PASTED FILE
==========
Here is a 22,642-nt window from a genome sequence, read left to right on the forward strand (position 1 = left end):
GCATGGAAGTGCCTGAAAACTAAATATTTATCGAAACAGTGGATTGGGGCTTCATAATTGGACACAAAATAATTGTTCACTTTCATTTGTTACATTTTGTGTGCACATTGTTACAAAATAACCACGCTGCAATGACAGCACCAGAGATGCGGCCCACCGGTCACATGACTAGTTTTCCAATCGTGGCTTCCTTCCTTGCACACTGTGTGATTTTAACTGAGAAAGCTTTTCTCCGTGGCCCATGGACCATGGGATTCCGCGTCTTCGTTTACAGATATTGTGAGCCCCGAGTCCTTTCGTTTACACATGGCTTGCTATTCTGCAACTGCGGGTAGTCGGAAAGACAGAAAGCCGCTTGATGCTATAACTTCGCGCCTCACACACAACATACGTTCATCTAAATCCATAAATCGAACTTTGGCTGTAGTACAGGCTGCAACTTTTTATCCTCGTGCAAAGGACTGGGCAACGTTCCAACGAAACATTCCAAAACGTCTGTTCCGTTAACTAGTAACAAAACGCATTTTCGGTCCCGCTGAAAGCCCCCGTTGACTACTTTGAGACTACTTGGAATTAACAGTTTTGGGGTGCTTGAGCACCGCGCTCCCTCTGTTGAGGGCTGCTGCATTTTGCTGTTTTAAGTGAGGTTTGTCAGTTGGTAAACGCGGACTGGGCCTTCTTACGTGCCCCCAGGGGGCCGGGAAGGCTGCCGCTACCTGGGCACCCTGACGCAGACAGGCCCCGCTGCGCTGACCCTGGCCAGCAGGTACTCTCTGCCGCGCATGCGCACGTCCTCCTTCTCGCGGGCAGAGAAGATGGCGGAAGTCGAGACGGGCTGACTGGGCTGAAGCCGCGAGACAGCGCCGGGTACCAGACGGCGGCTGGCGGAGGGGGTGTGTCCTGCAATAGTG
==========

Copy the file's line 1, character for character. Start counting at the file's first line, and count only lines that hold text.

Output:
Here is a 22,642-nt window from a genome sequence, read left to right on the forward strand (position 1 = left end):